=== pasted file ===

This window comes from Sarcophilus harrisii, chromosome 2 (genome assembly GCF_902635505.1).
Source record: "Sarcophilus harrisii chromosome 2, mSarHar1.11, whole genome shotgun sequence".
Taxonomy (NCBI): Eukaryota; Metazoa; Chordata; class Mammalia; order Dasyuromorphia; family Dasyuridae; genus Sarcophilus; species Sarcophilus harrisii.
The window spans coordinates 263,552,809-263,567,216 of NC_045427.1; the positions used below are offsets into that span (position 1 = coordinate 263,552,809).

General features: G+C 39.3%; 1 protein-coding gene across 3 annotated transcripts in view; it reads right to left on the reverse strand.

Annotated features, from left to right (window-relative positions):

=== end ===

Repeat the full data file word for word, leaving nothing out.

This window comes from Sarcophilus harrisii, chromosome 2 (genome assembly GCF_902635505.1).
Source record: "Sarcophilus harrisii chromosome 2, mSarHar1.11, whole genome shotgun sequence".
Taxonomy (NCBI): Eukaryota; Metazoa; Chordata; class Mammalia; order Dasyuromorphia; family Dasyuridae; genus Sarcophilus; species Sarcophilus harrisii.
The window spans coordinates 263,552,809-263,567,216 of NC_045427.1; the positions used below are offsets into that span (position 1 = coordinate 263,552,809).

General features: G+C 39.3%; 1 protein-coding gene across 3 annotated transcripts in view; it reads right to left on the reverse strand.

Annotated features, from left to right (window-relative positions):